Temps de lecture :4 minutes
SOCHI, Russia – (AFP) – Away from the construction bustle of Sochi’s Olympic Park, where Russia will host the Winter Olympics next February, residents of a small community north of central Sochi have seen only the filthy side of preparations.
Uch-Dere, a village about 40 kilometres up the Black Sea coast from the Olympic Park, is the site of greater Sochi’s only waste site.
And despite years of promises to close it as part of the Sochi Olympics environmental programme, locals fight a nightly war with illegal dump trucks that bring garbage from all over the city.
“Just when the Olympic preparations began, we started having this problem,” said Khamsat Kravchenko, a resident and activist in Uch-Dere. “Waste began to be brought here from the entire Sochi area.”
Locals of Uch-Dere and three other villages have complained about the health hazards, but the pile of trash just kept growing. Despite a new waste treatment plant built under the Olympic plan in Sochi, many of trucks still unload trash less than 200 metres from the nearest houses.
What before was a small compost pit in the valley used by local farmers is now a site of over 12 hectares, a 50-metre-high mountain of waste with trucks and people moving about ant-like on its stinking plateau.
Lack of insulation or walls around it leads to constant erosion while the dark-brown stream running through the area delivers pollutants straight to the Black Sea shore one kilometre away, where several health resorts are located.
Russian authorities have proclaimed the 2014 Winter Games “green”, and vouched to solve the Black Sea coast’s waste problem. In June, Sochi’s mayor declared the dump closed, and regional authorities announced a programme to turn it into a park.
But with one year to go before the Games, no work appeared to have been done. Instead, dump trucks kept arriving on a recent morning, and the giant heap smouldered even on a rainy day.
One hundred years ago, Uch-Dere, a spectacular cape on Russia’s Black Sea coast covered by lush greenery, was picked by the Russian tsarist family for dachas.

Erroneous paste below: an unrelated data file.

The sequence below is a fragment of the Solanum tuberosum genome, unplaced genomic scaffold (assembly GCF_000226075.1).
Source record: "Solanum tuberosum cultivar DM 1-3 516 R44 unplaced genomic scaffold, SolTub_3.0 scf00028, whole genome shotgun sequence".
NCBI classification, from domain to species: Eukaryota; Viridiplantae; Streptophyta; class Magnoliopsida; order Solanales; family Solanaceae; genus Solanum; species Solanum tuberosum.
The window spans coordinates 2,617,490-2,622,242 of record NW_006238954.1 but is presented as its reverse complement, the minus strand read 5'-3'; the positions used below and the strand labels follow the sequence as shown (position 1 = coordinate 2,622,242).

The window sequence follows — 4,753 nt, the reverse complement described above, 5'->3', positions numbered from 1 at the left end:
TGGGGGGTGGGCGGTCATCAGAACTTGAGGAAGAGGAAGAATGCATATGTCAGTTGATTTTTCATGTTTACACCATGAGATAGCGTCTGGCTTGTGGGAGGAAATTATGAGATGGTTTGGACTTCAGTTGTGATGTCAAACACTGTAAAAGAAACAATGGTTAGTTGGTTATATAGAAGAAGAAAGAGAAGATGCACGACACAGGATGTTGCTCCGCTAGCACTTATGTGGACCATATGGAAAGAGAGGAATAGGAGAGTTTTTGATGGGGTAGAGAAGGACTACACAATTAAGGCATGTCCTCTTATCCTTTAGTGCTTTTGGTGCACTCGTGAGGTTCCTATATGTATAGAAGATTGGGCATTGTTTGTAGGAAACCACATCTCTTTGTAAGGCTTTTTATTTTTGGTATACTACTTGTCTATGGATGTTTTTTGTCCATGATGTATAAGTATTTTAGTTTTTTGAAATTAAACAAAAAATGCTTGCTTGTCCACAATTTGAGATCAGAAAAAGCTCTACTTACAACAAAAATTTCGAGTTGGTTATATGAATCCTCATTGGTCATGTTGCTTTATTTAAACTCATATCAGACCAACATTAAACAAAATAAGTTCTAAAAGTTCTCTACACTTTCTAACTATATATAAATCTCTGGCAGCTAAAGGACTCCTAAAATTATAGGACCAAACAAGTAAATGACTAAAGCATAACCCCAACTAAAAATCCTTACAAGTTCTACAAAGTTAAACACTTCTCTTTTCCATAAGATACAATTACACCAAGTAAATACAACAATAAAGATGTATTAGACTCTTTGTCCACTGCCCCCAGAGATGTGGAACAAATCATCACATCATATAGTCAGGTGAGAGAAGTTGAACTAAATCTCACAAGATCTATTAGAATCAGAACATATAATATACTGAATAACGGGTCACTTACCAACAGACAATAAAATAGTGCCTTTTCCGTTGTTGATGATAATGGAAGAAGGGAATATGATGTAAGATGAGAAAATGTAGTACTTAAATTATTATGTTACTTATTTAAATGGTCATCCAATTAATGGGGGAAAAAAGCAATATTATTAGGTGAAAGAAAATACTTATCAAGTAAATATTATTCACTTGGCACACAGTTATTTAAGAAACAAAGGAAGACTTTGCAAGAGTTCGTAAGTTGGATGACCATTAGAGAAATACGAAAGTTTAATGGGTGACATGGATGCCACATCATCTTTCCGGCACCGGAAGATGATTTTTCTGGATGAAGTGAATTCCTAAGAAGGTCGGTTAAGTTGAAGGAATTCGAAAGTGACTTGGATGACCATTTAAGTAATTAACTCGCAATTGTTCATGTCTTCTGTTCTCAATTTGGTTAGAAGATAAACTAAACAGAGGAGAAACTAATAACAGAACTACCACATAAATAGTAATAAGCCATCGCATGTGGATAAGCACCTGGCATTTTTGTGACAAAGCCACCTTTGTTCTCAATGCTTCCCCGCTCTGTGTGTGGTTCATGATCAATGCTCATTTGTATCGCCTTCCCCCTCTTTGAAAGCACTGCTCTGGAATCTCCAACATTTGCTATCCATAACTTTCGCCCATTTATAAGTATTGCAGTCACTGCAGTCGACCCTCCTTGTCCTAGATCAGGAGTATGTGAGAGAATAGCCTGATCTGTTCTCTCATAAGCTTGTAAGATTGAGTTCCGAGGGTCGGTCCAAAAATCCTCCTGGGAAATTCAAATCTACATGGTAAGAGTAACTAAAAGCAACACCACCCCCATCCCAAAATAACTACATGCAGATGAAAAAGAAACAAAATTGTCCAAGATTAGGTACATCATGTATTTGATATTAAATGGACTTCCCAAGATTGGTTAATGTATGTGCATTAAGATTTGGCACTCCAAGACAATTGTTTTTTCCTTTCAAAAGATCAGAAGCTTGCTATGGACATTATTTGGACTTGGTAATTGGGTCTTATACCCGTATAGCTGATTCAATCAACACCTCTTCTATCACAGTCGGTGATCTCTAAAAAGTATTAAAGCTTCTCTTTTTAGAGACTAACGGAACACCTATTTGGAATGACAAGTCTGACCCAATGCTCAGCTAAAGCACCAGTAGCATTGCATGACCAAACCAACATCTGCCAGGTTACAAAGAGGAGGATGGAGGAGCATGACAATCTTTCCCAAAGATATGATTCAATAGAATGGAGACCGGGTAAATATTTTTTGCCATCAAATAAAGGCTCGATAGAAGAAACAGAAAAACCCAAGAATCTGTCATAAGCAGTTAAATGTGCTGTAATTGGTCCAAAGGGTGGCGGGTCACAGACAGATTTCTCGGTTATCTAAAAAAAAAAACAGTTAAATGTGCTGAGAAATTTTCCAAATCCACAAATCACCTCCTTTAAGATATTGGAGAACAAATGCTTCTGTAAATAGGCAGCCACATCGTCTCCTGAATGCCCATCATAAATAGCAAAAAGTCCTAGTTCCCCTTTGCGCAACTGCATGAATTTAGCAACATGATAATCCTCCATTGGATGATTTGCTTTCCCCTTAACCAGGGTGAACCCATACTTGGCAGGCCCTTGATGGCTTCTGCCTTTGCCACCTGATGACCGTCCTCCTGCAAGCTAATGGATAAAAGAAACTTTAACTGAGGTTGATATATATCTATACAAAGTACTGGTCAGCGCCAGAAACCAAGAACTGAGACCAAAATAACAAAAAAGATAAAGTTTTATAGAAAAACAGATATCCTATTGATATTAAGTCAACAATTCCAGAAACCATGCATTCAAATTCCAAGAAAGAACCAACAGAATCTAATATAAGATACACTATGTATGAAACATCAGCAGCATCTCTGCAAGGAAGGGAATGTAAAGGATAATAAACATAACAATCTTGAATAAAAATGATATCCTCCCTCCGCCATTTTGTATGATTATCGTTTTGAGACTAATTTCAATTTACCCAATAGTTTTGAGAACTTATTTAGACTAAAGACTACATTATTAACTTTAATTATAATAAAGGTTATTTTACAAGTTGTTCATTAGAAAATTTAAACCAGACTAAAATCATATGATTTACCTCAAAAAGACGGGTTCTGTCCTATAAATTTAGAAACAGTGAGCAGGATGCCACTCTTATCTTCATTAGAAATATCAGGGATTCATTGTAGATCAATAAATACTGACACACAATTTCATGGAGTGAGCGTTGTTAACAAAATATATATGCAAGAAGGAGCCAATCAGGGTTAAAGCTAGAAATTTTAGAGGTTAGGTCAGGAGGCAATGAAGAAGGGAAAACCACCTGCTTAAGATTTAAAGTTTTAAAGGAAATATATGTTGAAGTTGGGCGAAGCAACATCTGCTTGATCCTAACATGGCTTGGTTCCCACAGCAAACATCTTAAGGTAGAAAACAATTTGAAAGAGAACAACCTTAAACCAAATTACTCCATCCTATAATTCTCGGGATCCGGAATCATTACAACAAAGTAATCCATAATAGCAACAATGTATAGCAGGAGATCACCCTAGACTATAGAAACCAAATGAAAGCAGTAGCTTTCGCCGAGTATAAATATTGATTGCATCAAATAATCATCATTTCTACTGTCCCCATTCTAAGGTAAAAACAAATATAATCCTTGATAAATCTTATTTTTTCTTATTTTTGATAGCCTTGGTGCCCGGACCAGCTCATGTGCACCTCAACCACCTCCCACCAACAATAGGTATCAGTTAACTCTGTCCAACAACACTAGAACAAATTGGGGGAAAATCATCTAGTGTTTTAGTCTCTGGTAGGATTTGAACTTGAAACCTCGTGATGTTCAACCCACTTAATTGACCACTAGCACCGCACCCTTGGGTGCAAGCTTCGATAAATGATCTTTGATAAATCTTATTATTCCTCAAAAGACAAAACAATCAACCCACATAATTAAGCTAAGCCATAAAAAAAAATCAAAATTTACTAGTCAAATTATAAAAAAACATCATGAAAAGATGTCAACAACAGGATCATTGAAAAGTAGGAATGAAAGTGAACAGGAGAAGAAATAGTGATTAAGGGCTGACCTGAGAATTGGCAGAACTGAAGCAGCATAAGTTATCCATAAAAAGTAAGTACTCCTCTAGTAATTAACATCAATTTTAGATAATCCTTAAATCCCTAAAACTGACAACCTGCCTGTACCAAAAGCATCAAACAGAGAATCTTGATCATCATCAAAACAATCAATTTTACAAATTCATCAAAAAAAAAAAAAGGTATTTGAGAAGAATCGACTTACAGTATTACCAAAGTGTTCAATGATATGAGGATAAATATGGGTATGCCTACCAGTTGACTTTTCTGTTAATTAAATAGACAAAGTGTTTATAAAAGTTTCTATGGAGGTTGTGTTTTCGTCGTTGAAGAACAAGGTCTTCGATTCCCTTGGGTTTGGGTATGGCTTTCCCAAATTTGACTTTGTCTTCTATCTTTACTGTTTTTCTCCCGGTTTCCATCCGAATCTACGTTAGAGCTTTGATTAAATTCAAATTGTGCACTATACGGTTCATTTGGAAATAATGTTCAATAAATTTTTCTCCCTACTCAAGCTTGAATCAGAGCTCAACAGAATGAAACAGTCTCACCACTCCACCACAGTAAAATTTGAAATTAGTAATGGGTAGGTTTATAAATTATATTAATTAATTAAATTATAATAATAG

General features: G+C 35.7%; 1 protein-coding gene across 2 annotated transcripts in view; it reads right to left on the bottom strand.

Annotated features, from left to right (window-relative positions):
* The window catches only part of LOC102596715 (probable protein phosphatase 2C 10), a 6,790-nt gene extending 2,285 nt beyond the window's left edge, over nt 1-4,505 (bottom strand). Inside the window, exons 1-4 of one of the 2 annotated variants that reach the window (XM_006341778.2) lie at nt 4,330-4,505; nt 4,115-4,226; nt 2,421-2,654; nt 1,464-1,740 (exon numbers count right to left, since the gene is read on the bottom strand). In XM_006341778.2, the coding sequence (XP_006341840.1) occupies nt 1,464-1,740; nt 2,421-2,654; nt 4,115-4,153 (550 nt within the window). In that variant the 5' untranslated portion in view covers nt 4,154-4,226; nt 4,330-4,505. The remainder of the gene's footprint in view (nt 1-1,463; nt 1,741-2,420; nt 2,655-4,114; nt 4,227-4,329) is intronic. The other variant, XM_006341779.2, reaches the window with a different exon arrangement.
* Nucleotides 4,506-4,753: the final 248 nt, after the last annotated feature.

Maria Feodorovna, the mother of Russia’s last tsar Nicholas II, built a special resort for the country’s orphaned girls there in 1913. The building was later made into a Soviet tuberculosis clinic.
Today the dump sits only about 1.5 kilometres away from the clinic, scaring tourists away from the beach below and raising fears about the potential health dangers for its 10,000 residents.
“I don’t understand how it could come to this,” Kravchenko said, raising fears of a link to two recent child cancer cases.
“Why can’t the city sort the waste, as it’s done in civilised countries?”.
When asked by AFP about Sochi’s waste problem at a press conference this month, Deputy Prime Minister Dmitry Kozak denied its existence.
“The problem of household waste is currently solved,” he said. “We decided to transport all waste away from the coast as part of the Olympic programme,” he said, adding that it ends up at a special “waste processing plant” in Belorechensk, a town over 100 kilometres away.
“As far as illegal dumps,” Kozak added, “we need for the regional enforcement agencies to be effective.”
Locals however say police have threatened to prosecute them when they complained. When they held a protest last year, several people were arrested.
A report on Krasnodar region’s Channel 9 from Belorechensk this week indicated that there was no sorting plant there, as Kozak said. Instead, waste from Sochi was simply dumped at the local landfill.
“The site is not fit for such volumes of waste,” a municipal official in Belorechensk told the channel, while locals in the report were putting together a petition to turn the trucks back to Sochi.
On the website of the Sochi Organising Committee, the “Zero waste” programme promises an “up-to-date system of waste management”, “non-waste technologies”, and recycling even before preparation for the Games is complete.
“Zero waste means that all waste produced during the Games is treated on-site,” said Organising Committee chief Dmitry Chernyshenko this month. “But we go much further in our environmental responsibilities.”
Standing near the dump, another local, Akop Sunguryan, said he was tired of the empty promises.
“It’s covered by 50 metres of waste now, but before there were apple orchards, water springs, my father’s cows grazed there, everything was there,” Sunguryan said emotionally pointing at the vast stretches of the dump below his village.
While tourism is the main source of income for people with coastal properties, Sunguryan’s community, about one kilometre from the sea, relies mostly on farming. It has no gas supply, so people heat their houses with firewood. Sunguryan earns a living by growing daffodils and making wine.
One year ago, his and other small villages surrounding the dump pooled their resources and hired one of Russia’s best-known lawyers Genrikh Padva, who represented jailed oil tycoon Mikhail Khodorkovsky and former defence minister Anatoly Serdyukov.
In June a district court ruled that the city must take trash out of Uch-Dere before the ruined landscape is restored by the end of 2012.
But the waste trucks just keep rolling in.